Immediate emissions reduction
The report provides new insights into the chances of breaching the global warming level of 1.5 degrees C in the next decades, and finds that unless there are immediate, rapid and large-scale reductions in greenhouse gas emissions, limiting warming to close to 1.5 degrees C or even 2 degrees C will be beyond reach.
The scientists advise that global temperature increase is likely to exceed 3 degrees C this century without “deep” cuts to emissions, taking place “immediately”, amplifying the recent emissions gap study from the UN.
The UN scientists emphasise that net-zero carbon emissions by 2050 should be the minimum goal for limiting global temperature rise to 1.5 degrees C and underlines forcefully that emissions should be halved by the end of this decade. What’s more, the report says that governments must also ensure that other greenhouse gases such as methane are measured and drastically reduced.
On a positive note, strong and sustained reductions in emissions of carbon dioxide and other greenhouse gases will limit climate change, leading initially to better air quality, with global temperatures stabilised in 20 to 30 years.
Panmao Zhai, IPCC Working Group I Co-Chair, said: “Stabilising the climate will require strong, rapid, and sustained reductions in greenhouse gas emissions, and reaching net zero CO2 emissions. Limiting other greenhouse gases and air pollutants, especially methane, could have benefits both for health and the climate.”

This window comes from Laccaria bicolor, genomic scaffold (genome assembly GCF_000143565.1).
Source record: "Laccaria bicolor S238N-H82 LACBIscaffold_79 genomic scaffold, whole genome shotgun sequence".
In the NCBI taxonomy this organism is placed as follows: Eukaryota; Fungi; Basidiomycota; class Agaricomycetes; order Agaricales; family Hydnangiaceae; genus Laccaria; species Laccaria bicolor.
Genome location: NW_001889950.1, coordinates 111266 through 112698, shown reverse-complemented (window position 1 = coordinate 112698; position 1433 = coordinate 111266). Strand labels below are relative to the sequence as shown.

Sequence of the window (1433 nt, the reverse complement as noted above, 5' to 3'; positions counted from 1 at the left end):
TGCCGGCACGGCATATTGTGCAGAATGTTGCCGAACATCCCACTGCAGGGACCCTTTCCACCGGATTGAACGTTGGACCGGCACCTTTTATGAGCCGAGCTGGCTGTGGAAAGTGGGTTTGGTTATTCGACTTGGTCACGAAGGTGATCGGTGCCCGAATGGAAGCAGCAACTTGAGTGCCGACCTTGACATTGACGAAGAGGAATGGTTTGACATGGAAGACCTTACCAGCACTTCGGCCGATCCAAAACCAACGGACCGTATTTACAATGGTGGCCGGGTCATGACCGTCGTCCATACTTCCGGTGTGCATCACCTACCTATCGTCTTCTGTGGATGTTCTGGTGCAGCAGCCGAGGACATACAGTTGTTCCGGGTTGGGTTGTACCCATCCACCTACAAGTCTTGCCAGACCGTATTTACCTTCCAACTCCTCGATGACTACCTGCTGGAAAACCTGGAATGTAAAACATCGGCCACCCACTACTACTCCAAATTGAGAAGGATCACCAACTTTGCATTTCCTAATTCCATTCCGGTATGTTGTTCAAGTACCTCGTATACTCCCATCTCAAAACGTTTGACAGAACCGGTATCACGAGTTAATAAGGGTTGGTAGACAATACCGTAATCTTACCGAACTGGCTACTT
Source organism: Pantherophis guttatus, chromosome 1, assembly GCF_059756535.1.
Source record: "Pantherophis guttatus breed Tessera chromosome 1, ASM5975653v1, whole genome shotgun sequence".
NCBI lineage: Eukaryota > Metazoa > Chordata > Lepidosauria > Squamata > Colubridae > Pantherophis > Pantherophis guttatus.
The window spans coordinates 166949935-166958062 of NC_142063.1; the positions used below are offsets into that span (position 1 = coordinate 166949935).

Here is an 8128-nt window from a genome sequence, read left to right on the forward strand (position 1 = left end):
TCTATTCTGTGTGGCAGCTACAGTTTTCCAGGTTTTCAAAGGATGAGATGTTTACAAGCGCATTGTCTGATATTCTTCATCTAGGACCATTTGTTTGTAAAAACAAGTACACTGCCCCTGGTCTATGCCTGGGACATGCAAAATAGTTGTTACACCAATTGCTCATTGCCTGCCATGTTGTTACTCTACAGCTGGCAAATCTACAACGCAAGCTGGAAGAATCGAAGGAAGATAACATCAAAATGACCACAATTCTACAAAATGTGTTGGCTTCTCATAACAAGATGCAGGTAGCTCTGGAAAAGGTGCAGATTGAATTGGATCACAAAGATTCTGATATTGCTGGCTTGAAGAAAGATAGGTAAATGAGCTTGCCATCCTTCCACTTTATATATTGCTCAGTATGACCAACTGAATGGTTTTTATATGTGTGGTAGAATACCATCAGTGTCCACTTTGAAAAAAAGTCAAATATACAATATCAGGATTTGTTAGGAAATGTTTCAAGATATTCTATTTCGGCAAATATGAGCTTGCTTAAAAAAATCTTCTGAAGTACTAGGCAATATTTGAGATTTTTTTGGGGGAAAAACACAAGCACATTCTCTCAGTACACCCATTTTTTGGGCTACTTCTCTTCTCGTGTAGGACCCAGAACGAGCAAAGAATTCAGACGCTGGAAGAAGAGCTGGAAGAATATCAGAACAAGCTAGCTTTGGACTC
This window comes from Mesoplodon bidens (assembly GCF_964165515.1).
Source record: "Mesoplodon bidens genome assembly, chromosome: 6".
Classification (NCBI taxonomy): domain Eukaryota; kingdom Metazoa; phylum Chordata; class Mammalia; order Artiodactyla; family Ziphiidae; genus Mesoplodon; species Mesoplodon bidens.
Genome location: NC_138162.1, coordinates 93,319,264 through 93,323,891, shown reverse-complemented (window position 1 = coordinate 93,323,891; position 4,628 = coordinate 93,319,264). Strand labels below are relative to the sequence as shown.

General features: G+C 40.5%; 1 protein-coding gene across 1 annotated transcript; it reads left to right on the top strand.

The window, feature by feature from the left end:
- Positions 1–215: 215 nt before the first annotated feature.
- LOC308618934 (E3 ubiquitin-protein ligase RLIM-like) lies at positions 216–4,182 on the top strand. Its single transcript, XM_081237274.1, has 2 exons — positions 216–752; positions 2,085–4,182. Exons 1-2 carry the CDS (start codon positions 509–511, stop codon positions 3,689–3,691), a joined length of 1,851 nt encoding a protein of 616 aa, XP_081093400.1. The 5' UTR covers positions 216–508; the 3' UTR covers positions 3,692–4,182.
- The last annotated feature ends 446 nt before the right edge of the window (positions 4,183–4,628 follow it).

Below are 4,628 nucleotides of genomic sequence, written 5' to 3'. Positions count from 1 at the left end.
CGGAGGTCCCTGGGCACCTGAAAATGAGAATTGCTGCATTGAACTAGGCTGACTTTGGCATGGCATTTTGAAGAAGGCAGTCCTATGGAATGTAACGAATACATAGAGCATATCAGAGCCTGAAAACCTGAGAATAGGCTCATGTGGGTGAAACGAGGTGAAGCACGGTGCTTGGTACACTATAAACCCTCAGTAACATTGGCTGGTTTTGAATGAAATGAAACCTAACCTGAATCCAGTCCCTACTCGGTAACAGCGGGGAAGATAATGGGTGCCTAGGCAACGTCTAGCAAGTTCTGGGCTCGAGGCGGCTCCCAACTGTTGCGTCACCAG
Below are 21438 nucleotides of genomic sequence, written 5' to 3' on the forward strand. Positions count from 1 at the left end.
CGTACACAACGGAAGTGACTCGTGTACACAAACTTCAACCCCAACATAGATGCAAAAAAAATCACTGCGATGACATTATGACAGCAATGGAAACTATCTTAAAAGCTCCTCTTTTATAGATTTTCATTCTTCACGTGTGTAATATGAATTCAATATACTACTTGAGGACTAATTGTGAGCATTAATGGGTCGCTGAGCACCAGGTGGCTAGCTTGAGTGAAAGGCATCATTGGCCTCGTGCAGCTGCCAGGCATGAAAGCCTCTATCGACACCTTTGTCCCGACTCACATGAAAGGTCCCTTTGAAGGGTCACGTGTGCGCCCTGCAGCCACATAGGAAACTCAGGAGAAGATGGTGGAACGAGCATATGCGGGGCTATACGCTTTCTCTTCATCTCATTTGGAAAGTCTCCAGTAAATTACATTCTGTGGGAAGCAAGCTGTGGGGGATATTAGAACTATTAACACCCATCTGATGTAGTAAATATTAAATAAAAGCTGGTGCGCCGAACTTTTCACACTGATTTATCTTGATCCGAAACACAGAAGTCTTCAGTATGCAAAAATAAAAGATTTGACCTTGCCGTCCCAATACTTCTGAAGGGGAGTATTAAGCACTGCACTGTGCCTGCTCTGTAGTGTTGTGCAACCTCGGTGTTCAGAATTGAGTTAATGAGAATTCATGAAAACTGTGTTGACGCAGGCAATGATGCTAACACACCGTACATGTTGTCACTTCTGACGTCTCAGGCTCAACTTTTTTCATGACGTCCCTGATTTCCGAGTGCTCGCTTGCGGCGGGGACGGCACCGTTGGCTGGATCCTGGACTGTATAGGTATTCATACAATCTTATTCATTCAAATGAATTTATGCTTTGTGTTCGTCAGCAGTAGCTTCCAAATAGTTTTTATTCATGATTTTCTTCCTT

Better data, more knowledge
The report shows that emissions of greenhouse gases from human activities are responsible for approximately 1.1 degrees C of warming since 1850-1900 and finds that, averaged over the next 20 years, global temperature is expected to reach or exceed 1.5 degrees C of warming. This is based on improved observational datasets to assess historical warming, along with progress in scientific understanding of the response of the climate system to human-generated greenhouse gas emissions.
According to the scientific projections, climate changes will increase in all regions and for 1.5 degrees C of global warming, there will be rising incidences of heatwaves, longer warm seasons and shorter cold seasons. At 2 degrees C of global warming, heat extremes will reach critical tolerance thresholds for agriculture and health more often.